December 28th, 2011
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The Morning Song of India

national anthem

Special article / Samvartha ‘Sahil’


samvartha“The composition consisting of the words and music known as Jana Gana Mana shall be used for official purposes as the national anthem of India, subject to such alterations in the words as the Government may authorize as occasion arises and the song Vande Mataram, which has played a historic part in struggle for Indian freedom, shall have equal status with it,” announced Dr. Rajendra Prasad, the then President of the constituent assembly of India sixty years ago, on 24 January 1950 and thus Jana Gana Mana officially became the national anthem of India.

In the celebratory mood of sixty years of republic India, the nation seems to have forgotten the sixty years of its national anthem being officially declared. However the history of Jana Gana Mana goes back to almost a hundred years i.e. 1911(27 December) when Rabindranath Tagore sang the song on the second day of the Indian National Congress session held at Calcutta.

A day before Tagore sang Jana Gana Mana the song Vande Mataram was sung as usual, which then had become a popular song of the freedom struggle. The song Vande Mataram was first published in 1882 as a part of the novel Anand Math by Bankim Chandra Chatterjee. The song was sung at the 1886 session of Indian National Congress. It was set to music by Tagore and had a universal appeal during the anti-partition movement in Bengal. Gradually the song became the rallying cry of India’s freedom movement.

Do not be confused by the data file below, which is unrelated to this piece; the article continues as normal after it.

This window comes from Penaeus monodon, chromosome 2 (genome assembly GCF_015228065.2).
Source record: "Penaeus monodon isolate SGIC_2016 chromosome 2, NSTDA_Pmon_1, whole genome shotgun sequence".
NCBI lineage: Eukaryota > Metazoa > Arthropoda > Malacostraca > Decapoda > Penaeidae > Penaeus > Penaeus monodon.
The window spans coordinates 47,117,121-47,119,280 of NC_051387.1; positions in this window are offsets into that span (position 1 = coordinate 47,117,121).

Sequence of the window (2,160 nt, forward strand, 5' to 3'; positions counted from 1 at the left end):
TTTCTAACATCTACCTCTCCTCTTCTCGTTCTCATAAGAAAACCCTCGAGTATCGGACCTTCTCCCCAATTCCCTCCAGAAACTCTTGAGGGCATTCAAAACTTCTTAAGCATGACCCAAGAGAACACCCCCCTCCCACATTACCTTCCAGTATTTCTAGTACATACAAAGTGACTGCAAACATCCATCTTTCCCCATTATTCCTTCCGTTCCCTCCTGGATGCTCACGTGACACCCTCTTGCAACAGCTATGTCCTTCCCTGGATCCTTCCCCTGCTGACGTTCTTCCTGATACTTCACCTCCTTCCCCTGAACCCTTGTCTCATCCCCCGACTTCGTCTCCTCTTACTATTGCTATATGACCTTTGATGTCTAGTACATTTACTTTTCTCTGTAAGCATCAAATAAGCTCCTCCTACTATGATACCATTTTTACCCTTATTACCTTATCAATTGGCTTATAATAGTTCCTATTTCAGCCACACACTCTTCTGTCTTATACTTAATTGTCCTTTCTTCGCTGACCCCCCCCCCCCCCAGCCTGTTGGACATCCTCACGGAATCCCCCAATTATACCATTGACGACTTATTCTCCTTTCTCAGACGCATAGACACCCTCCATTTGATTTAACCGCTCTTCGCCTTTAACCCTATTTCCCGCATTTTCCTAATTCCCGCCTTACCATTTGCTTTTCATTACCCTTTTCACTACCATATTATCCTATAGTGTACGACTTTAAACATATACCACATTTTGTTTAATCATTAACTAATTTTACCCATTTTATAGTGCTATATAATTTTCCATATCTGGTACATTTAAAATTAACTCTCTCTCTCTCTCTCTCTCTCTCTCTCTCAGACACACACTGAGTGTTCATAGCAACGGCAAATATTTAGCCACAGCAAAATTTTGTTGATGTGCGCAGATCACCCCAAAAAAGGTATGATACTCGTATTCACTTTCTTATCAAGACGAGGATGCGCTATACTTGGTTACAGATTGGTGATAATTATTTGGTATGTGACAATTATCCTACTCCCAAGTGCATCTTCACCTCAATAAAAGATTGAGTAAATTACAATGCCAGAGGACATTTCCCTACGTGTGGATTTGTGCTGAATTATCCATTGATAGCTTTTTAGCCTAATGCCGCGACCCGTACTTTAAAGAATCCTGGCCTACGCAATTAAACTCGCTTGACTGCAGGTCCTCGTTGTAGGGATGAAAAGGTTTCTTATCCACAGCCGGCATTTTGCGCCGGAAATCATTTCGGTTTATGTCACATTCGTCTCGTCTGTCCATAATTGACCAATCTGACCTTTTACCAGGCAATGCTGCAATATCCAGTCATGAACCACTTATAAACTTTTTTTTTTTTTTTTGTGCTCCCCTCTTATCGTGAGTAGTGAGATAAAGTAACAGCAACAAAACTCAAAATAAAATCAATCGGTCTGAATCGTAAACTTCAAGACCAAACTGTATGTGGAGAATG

The sentimental attachment people had and have for Vande Mataram was respected by the then President and gave it an equal status to that of Jana Gana Mana. But still many in the country, still argue saying Vande Mataram be declared as the national anthem and not Jana Gana Mana which is believed by the mass as a prayer written in praise of King Emperor George who happened to be on a visit to India when the song was written.

Controversy surrounding Jana Gana Mana had risen when it was sung for the very first time. The objection was to the identity of the ‘Dispenser of India’s destiny’, ‘King of Kings’, ‘Eternal charioteer’ etc, to whom the song is addressed. Many thought it was referring to King Emperor George. Tagore had denied any such interpretation saying, “I should only insult myself if I cared to answer those who consider me capable of such unbounded stupidity as to sing in praise of George IV or George V as the eternal charioteer leading the pilgrims on their journey countless ages of the timeless history of mankind.” After the initial controversy over the song Jana Gana Mana, it was first published in the year 1912 in Tattvabodhini Patrika which was edited by Tagore himself, who later translated it into English in 1919 under the title ‘The Morning Song of India’.



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